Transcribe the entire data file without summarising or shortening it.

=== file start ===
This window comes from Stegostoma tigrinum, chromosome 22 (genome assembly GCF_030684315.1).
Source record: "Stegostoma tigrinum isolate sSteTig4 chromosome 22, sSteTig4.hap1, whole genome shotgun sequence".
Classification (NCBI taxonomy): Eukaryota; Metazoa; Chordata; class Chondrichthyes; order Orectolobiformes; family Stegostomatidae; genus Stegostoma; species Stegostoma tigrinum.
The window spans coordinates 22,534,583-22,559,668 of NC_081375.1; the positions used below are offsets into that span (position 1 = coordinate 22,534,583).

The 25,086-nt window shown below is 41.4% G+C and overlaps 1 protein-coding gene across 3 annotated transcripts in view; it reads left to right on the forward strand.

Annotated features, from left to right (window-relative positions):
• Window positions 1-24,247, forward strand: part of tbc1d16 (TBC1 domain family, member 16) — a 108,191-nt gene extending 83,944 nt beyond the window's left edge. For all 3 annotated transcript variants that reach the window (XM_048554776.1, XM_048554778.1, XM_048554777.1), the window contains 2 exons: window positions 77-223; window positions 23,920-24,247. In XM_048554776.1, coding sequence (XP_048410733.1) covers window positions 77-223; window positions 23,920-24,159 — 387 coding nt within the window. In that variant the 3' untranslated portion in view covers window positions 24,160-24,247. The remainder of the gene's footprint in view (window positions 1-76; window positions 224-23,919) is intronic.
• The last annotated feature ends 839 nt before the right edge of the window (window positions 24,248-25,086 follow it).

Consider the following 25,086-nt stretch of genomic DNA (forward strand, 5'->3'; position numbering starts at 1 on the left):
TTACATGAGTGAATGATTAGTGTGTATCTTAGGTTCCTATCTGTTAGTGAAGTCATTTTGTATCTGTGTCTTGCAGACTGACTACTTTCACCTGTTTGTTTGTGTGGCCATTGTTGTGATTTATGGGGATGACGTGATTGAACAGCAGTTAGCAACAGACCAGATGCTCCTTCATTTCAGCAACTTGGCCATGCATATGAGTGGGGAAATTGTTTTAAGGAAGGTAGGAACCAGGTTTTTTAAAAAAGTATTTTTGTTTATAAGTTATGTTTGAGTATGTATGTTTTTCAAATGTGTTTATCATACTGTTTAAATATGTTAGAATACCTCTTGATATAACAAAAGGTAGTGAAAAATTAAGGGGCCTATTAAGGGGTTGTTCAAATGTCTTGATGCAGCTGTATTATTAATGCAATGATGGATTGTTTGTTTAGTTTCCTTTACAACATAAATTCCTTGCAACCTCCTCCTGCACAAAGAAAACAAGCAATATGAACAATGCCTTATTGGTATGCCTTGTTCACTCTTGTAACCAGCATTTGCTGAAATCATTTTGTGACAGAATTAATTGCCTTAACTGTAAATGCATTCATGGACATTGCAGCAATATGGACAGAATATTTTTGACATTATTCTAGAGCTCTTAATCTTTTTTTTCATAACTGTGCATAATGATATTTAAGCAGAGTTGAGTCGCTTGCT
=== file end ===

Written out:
This window comes from Stegostoma tigrinum, chromosome 22 (genome assembly GCF_030684315.1).
Source record: "Stegostoma tigrinum isolate sSteTig4 chromosome 22, sSteTig4.hap1, whole genome shotgun sequence".
Classification (NCBI taxonomy): Eukaryota; Metazoa; Chordata; class Chondrichthyes; order Orectolobiformes; family Stegostomatidae; genus Stegostoma; species Stegostoma tigrinum.
The window spans coordinates 22,534,583-22,559,668 of NC_081375.1; the positions used below are offsets into that span (position 1 = coordinate 22,534,583).

The 25,086-nt window shown below is 41.4% G+C and overlaps 1 protein-coding gene across 3 annotated transcripts in view; it reads left to right on the forward strand.

Annotated features, from left to right (window-relative positions):
• Window positions 1-24,247, forward strand: part of tbc1d16 (TBC1 domain family, member 16) — a 108,191-nt gene extending 83,944 nt beyond the window's left edge. For all 3 annotated transcript variants that reach the window (XM_048554776.1, XM_048554778.1, XM_048554777.1), the window contains 2 exons: window positions 77-223; window positions 23,920-24,247. In XM_048554776.1, coding sequence (XP_048410733.1) covers window positions 77-223; window positions 23,920-24,159 — 387 coding nt within the window. In that variant the 3' untranslated portion in view covers window positions 24,160-24,247. The remainder of the gene's footprint in view (window positions 1-76; window positions 224-23,919) is intronic.
• The last annotated feature ends 839 nt before the right edge of the window (window positions 24,248-25,086 follow it).

Consider the following 25,086-nt stretch of genomic DNA (forward strand, 5'->3'; position numbering starts at 1 on the left):
TTACATGAGTGAATGATTAGTGTGTATCTTAGGTTCCTATCTGTTAGTGAAGTCATTTTGTATCTGTGTCTTGCAGACTGACTACTTTCACCTGTTTGTTTGTGTGGCCATTGTTGTGATTTATGGGGATGACGTGATTGAACAGCAGTTAGCAACAGACCAGATGCTCCTTCATTTCAGCAACTTGGCCATGCATATGAGTGGGGAAATTGTTTTAAGGAAGGTAGGAACCAGGTTTTTTAAAAAAGTATTTTTGTTTATAAGTTATGTTTGAGTATGTATGTTTTTCAAATGTGTTTATCATACTGTTTAAATATGTTAGAATACCTCTTGATATAACAAAAGGTAGTGAAAAATTAAGGGGCCTATTAAGGGGTTGTTCAAATGTCTTGATGCAGCTGTATTATTAATGCAATGATGGATTGTTTGTTTAGTTTCCTTTACAACATAAATTCCTTGCAACCTCCTCCTGCACAAAGAAAACAAGCAATATGAACAATGCCTTATTGGTATGCCTTGTTCACTCTTGTAACCAGCATTTGCTGAAATCATTTTGTGACAGAATTAATTGCCTTAACTGTAAATGCATTCATGGACATTGCAGCAATATGGACAGAATATTTTTGACATTATTCTAGAGCTCTTAATCTTTTTTTTCATAACTGTGCATAATGATATTTAAGCAGAGTTGAGTCGCTTGCT